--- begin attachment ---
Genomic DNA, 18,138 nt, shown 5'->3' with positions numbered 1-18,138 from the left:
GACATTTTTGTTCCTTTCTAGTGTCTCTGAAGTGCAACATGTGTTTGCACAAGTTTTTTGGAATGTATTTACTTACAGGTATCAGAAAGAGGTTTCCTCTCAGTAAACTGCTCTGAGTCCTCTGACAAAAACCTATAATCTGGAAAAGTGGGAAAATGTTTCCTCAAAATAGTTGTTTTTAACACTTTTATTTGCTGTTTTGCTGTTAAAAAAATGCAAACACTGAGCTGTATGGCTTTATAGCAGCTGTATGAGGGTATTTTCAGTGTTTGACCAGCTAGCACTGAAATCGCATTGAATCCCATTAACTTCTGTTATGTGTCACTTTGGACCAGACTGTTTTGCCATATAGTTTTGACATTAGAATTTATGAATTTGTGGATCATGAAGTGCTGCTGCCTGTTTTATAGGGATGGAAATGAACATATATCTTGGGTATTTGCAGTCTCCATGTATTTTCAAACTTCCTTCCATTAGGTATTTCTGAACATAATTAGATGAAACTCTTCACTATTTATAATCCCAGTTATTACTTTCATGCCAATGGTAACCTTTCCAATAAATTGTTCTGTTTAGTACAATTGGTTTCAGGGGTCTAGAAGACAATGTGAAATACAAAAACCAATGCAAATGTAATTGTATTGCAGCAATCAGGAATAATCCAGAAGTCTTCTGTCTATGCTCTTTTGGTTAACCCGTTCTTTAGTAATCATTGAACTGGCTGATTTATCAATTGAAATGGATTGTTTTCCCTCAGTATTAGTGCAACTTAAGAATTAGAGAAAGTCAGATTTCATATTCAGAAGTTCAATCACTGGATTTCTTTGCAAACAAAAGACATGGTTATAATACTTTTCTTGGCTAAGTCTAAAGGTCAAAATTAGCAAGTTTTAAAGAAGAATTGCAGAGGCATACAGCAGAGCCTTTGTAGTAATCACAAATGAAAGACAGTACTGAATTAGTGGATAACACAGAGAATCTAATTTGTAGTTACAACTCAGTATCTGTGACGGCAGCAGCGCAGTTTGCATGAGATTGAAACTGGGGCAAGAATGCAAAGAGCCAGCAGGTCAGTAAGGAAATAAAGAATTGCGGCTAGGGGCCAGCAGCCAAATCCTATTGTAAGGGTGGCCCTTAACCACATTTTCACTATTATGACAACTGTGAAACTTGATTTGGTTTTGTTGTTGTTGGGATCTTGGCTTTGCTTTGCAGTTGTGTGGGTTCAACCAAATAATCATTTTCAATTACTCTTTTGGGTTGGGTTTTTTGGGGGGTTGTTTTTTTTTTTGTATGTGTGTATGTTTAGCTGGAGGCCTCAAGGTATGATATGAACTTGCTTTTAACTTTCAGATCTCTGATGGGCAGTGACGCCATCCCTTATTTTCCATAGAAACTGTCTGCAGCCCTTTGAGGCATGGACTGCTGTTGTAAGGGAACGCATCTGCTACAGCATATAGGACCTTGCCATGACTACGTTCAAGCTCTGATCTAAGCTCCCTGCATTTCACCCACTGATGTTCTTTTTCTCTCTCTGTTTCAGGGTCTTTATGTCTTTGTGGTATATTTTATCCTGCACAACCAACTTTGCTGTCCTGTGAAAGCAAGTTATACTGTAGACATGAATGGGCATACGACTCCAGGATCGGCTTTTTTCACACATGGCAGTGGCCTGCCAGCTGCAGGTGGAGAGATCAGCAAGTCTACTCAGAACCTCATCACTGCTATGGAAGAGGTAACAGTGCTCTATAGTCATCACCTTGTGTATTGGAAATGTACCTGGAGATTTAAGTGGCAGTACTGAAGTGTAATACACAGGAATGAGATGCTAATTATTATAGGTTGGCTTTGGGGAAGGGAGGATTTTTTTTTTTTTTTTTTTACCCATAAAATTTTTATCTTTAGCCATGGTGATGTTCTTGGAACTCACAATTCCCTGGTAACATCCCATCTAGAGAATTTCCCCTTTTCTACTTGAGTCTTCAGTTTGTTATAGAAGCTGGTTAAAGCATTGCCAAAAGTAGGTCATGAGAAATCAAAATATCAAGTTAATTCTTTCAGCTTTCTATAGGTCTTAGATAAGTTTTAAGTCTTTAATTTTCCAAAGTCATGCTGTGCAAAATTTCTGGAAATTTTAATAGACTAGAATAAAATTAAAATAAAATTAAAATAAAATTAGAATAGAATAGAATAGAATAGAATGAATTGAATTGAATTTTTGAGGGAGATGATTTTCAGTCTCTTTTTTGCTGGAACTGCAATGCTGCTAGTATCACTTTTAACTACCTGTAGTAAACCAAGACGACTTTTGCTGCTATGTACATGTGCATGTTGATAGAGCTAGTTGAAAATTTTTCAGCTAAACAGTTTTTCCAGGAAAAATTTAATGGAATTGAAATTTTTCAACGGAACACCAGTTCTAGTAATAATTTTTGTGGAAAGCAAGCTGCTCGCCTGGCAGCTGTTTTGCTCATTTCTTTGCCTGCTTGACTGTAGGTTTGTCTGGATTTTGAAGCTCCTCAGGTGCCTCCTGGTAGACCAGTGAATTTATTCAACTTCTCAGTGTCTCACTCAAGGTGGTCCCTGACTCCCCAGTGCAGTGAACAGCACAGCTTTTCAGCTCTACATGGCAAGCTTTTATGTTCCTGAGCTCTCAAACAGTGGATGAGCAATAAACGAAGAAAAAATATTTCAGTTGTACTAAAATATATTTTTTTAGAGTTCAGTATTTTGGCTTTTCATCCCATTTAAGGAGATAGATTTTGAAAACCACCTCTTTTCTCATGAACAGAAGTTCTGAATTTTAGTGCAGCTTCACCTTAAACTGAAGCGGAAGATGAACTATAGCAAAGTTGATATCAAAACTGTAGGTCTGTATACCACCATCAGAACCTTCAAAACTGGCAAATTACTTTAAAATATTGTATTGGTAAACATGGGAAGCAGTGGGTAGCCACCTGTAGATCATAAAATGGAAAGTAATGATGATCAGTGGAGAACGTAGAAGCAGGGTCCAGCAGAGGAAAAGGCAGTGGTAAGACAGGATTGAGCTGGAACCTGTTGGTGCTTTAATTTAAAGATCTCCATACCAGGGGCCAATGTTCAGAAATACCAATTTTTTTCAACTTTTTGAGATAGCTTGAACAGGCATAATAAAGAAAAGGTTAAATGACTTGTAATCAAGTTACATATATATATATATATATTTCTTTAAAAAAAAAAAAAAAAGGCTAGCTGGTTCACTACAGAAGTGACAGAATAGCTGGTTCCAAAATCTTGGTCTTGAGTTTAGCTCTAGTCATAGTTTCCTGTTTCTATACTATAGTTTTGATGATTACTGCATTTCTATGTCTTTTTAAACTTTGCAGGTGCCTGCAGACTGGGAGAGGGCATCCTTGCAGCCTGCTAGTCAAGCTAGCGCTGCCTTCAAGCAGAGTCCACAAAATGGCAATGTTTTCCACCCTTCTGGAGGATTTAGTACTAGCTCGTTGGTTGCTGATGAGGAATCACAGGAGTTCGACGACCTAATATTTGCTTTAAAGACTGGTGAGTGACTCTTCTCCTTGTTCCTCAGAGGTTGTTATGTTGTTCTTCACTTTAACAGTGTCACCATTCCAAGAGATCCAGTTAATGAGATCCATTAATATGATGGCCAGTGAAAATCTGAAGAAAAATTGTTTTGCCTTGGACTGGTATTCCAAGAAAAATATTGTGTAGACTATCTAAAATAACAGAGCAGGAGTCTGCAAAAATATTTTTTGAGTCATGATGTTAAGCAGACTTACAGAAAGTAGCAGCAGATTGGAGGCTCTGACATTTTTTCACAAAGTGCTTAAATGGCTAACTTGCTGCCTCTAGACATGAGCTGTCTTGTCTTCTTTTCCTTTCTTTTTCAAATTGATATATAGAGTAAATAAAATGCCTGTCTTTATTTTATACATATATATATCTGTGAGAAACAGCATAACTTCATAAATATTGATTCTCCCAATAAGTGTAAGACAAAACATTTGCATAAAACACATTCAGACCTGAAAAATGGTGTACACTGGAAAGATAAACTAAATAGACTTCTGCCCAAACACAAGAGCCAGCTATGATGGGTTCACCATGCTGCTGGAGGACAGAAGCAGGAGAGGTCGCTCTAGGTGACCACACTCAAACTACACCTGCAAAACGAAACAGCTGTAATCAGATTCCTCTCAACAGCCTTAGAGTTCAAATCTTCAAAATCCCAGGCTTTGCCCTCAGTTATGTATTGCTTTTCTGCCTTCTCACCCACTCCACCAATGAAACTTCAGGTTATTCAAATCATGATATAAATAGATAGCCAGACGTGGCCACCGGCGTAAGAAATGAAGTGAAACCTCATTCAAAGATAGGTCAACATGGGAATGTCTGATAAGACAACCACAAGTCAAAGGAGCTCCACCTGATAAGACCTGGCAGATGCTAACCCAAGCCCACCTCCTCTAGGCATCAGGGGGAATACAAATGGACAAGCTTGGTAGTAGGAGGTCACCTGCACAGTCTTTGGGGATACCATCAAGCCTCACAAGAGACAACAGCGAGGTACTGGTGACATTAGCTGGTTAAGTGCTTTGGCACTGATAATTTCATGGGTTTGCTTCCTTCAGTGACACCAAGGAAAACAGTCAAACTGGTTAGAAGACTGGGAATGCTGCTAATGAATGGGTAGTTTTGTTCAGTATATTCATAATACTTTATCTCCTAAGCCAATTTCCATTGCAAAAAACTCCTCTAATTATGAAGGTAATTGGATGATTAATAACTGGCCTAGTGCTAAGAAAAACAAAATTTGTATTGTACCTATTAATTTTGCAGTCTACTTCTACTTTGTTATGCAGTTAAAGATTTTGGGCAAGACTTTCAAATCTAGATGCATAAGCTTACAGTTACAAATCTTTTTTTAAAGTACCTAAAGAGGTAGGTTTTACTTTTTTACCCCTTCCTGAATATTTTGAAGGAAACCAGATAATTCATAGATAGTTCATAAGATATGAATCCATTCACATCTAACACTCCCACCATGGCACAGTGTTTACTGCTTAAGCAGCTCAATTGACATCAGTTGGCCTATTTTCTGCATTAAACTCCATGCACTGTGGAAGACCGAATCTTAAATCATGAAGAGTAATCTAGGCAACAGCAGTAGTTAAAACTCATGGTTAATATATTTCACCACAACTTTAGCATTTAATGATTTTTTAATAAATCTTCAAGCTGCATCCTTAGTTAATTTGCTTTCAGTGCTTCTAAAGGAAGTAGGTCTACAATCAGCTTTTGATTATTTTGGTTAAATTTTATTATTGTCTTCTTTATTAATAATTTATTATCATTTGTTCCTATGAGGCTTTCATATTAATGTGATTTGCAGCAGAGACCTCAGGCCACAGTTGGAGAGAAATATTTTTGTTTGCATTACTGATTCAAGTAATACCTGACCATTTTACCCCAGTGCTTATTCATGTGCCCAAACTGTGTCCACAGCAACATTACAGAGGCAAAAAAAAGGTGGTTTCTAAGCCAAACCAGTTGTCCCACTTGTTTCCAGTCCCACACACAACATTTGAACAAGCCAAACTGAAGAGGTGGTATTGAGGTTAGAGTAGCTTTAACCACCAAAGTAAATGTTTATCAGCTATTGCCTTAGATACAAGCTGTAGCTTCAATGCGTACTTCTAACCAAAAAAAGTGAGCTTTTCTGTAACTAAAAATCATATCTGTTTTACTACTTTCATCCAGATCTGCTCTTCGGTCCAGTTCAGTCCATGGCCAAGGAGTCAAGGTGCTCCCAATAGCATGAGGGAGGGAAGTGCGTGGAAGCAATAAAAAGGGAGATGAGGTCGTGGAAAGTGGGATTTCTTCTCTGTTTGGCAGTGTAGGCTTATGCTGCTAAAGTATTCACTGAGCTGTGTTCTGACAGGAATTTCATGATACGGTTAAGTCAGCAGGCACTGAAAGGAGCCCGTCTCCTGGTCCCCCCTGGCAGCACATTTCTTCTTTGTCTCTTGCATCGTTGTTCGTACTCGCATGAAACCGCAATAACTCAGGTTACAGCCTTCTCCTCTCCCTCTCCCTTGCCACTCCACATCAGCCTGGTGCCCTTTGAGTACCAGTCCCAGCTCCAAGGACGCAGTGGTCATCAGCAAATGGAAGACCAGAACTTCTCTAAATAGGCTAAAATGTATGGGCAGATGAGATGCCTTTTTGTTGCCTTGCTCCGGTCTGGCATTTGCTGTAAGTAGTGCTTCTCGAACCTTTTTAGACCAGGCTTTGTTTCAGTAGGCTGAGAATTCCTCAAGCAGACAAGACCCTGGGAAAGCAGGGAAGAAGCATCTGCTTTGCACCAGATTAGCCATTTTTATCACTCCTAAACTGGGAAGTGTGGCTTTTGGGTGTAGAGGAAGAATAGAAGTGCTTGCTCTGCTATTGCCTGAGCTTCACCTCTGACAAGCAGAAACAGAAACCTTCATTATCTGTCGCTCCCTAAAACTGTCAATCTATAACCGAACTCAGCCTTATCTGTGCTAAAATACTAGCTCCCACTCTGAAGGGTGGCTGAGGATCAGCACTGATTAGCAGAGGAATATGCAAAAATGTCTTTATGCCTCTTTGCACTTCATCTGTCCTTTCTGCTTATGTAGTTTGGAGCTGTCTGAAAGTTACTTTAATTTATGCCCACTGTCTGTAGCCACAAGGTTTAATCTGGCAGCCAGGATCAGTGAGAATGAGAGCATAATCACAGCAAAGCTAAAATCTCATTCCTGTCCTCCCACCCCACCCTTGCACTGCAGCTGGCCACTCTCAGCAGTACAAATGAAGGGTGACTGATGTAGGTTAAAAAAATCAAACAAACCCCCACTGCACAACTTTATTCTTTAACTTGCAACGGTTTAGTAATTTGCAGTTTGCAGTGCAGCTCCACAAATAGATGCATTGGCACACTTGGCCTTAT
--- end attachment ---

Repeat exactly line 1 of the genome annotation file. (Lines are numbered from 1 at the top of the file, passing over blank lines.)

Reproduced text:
Genomic DNA, 18,138 nt, shown 5'->3' with positions numbered 1-18,138 from the left: